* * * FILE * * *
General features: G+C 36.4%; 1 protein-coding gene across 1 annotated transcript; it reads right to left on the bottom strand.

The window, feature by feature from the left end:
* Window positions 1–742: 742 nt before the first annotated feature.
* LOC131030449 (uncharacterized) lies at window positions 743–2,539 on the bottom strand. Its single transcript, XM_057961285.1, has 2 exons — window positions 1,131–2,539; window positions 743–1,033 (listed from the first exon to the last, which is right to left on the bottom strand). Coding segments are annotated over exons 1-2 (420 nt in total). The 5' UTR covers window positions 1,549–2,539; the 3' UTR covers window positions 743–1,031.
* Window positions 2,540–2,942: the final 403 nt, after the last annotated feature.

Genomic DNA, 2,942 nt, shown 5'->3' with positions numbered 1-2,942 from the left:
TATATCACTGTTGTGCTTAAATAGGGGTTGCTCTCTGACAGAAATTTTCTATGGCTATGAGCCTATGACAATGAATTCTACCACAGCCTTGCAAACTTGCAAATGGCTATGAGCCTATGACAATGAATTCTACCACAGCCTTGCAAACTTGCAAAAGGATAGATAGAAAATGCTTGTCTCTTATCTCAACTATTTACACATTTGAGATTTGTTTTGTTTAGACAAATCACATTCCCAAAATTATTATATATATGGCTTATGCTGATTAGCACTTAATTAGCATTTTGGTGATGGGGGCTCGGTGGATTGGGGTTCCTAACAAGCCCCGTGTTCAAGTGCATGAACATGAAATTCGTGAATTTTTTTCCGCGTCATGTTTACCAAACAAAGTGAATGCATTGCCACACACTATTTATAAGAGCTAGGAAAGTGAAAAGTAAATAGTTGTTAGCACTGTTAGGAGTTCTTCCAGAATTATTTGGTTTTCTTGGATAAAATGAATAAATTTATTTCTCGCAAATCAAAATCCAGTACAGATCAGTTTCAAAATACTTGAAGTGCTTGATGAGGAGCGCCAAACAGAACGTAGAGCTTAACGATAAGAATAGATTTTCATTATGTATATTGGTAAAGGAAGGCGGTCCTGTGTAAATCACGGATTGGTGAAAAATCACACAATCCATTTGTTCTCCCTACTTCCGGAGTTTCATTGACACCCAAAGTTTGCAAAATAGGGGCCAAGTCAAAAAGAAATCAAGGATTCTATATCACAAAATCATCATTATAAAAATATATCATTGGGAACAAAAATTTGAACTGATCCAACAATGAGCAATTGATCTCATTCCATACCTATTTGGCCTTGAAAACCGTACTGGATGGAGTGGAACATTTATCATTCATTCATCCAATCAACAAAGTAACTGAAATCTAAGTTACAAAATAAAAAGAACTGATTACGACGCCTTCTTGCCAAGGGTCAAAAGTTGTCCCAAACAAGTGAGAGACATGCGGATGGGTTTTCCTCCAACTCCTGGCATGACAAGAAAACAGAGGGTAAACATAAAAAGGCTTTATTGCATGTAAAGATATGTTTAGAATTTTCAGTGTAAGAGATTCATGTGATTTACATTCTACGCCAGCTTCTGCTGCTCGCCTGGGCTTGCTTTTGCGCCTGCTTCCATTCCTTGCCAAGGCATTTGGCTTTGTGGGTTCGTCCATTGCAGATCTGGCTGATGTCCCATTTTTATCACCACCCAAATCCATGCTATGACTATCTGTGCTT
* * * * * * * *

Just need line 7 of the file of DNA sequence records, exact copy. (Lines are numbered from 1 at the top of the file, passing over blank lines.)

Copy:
TATATCACTGTTGTGCTTAAATAGGGGTTGCTCTCTGACAGAAATTTTCTATGGCTATGAGCCTATGACAATGAATTCTACCACAGCCTTGCAAACTTGCAAATGGCTATGAGCCTATGACAATGAATTCTACCACAGCCTTGCAAACTTGCAAAAGGATAGATAGAAAATGCTTGTCTCTTATCTCAACTATTTACACATTTGAGATTTGTTTTGTTTAGACAAATCACATTCCCAAAATTATTATATATATGGCTTATGCTGATTAGCACTTAATTAGCATTTTGGTGATGGGGGCTCGGTGGATTGGGGTTCCTAACAAGCCCCGTGTTCAAGTGCATGAACATGAAATTCGTGAATTTTTTTCCGCGTCATGTTTACCAAACAAAGTGAATGCATTGCCACACACTATTTATAAGAGCTAGGAAAGTGAAAAGTAAATAGTTGTTAGCACTGTTAGGAGTTCTTCCAGAATTATTTGGTTTTCTTGGATAAAATGAATAAATTTATTTCTCGCAAATCAAAATCCAGTACAGATCAGTTTCAAAATACTTGAAGTGCTTGATGAGGAGCGCCAAACAGAACGTAGAGCTTAACGATAAGAATAGATTTTCATTATGTATATTGGTAAAGGAAGGCGGTCCTGTGTAAATCACGGATTGGTGAAAAATCACACAATCCATTTGTTCTCCCTACTTCCGGAGTTTCATTGACACCCAAAGTTTGCAAAATAGGGGCCAAGTCAAAAAGAAATCAAGGATTCTATATCACAAAATCATCATTATAAAAATATATCATTGGGAACAAAAATTTGAACTGATCCAACAATGAGCAATTGATCTCATTCCATACCTATTTGGCCTTGAAAACCGTACTGGATGGAGTGGAACATTTATCATTCATTCATCCAATCAACAAAGTAACTGAAATCTAAGTTACAAAATAAAAAGAACTGATTACGACGCCTTCTTGCCAAGGGTCAAAAGTTGTCCCAAACAAGTGAGAGACATGCGGATGGGTTTTCCTCCAACTCCTGGCATGACAAGAAAACAGAGGGTAAACATAAAAAGGCTTTATTGCATGTAAAGATATGTTTAGAATTTTCAGTGTAAGAGATTCATGTGATTTACATTCTACGCCAGCTTCTGCTGCTCGCCTGGGCTTGCTTTTGCGCCTGCTTCCATTCCTTGCCAAGGCATTTGGCTTTGTGGGTTCGTCCATTGCAGATCTGGCTGATGTCCCATTTTTATCACCACCCAAATCCATGCTATGACTATCTGTGCTT